One Quarter Done

This is an update to my last post. I am rewriting a short story that lost in a science fiction contest. Above is another illustration I hired someone to make for the story.

I am an estimated one quarter done with the first draft of my longer version of my short story that I am excited about. At 8,272 words for the first fourth, it is still going to be a shorter than a novel, but probably three times as long as it was before.

I usually plan my stories in quarters, where in the first quarter I introduce the setting, the situation, the protagonist, and some of the other important characters and try to build up interest. It ends at a decision point or event that sets the story in a new, riskier direction. Hopefully that is accomplished in this new first quarter of the story or will be in later adjustments.

Calling this ‘One Quarter Done‘ is deceptive because even for people who preplan before they write, the first draft is not the last draft. I had a busy couple of weeks with relatives visiting, my real job, and other interruptions. And next week I will be helping at a week long boy scout camp in a wilderness where the internet is not available. But after that I should be able to make good progress.

I want to share the first part of the story here which is currently the first scene of chapter 1. This may become the prologue or the whole chapter 1. This scene was not in the original short story.

Originally I started the story on the alien planet with Robert newly arrived. That seemed to beg much explaining and exposition. To exaggerate how bad it was, it went something like this:

I looked out my window from my hotel suite in the human spaceport on the planet Sonik and saw all that alien landscape… etc. etc. I had arrived yesterday from Earth … took 13 years to travel here …. woke up from hibernation … in the Procyon star system … outer space, outer space, outer space, etc. Oh yeah, and now I am here.

So I made this new scene where Robert can experience his arrival in a spaceship at the same time the reader is reading about it. This is intended to make the information more a part of the story than being just information. This is my official first draft of the new first scene:

The blurry face resolved to that of the hibernation technician, Uzoma, who had been trying to put me into an induced hibernation for the last fifteen minutes.

“I’m still conscious,” I complained.

“Incorrect wording,” said Uzoma. “You are conscious again.”

I felt cold, foggy headed and miserable still. The intravenous tubes and other cables were still attached to me, but the fluid in the tank I was submersed in was at a lower level. My face was above the fluid and I was  breathing air. Did that mean I would have to acclimate to breathing liquid all over again?

How much torture did I have to go through before I could be launched into space, escape Earth, and be on my way to the star Procyon A, my first interstellar trip. I decided to be patient a little while longer. I didn’t have the energy to do anything else.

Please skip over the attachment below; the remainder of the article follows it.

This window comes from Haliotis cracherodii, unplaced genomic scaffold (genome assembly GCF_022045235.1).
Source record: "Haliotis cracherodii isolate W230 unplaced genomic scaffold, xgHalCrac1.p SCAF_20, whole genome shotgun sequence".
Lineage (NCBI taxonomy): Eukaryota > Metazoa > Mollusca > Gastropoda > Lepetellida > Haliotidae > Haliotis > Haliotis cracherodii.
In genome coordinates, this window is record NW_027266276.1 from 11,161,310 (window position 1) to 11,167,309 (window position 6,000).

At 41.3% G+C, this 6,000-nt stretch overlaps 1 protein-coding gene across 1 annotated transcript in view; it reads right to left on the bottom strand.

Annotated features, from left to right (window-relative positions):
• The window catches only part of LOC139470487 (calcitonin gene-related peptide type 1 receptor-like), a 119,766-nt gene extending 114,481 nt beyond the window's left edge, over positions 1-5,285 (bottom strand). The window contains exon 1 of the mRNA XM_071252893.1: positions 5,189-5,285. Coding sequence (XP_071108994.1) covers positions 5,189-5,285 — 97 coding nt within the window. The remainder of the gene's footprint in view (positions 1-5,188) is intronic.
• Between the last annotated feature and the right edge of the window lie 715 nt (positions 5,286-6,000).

“Your blood will be warmed to a normal temperature in six minutes.” Uzoma said. I can then disconnect you and you will be free to go.”

That was alarming. “You mean the flight is canceled? What’s wrong.”

Uzoma rolled her eyes and smiled. “You’re here. On Sonik.”

I was on the planet Sonik? Already? The gravity did feel a little heavier, I think. It was hard to tell. “What’s the date?” I asked.

Uzoma looked at a display panel. “UTC Earth time is 2:52pm, August eight, 2198. Local native time is the second hour of the afternoon, the 9th day of the 7th week of the 17th month, of the 2806th year since people were created.”

That meant I was unconscious for about thirteen years by Earth time. Space ships that traveled at near-light speeds made travel to Procyon possible, but not quite practical. My girlfriend on Earth, Fiona, would be thirty four years old now. My age would be complicated considering near light speed time dilation. And according to medical theory with the stasis of artificial hibernation, I had only aged about one month during the trip. I wasn’t feeling particularly young at the moment.

After a long wait, I had the strength to sit up, and Uzoma helped me out of the tank to a chair. She dried me off and helped me put on underpants and a gown.

“Robert, you’ll continue to feel foggy and weak for the remainder of the day,” Uzoma said. “Your hotel room is ready, your suitcase is already there, and your cargo trunks are in the luggage office by the settlement foyer. After a night’s sleep you should feel fine. Are you ready to be wheeled to your suite?”

I nodded, eager to lay down wherever there was peace and quiet.

There you have it. If you have never seen a first draft before, here is one. Comments and suggestions are welcome. I don’t guarantee that I will obey them all, but I do want to read your insight.

Detangling Quantum Entanglement

Note: Quantum Entanglement transceivers are used as fictional communication devices in each of my books that allow my characters to communicate over vast interstellar distances instantly. Julie Schoen (from fiverr.com) did some research for me and published her result here. I am also publishing it on my blog.

Detangling Quantum Entanglement: Can You Really Communicate at the Speed of Light?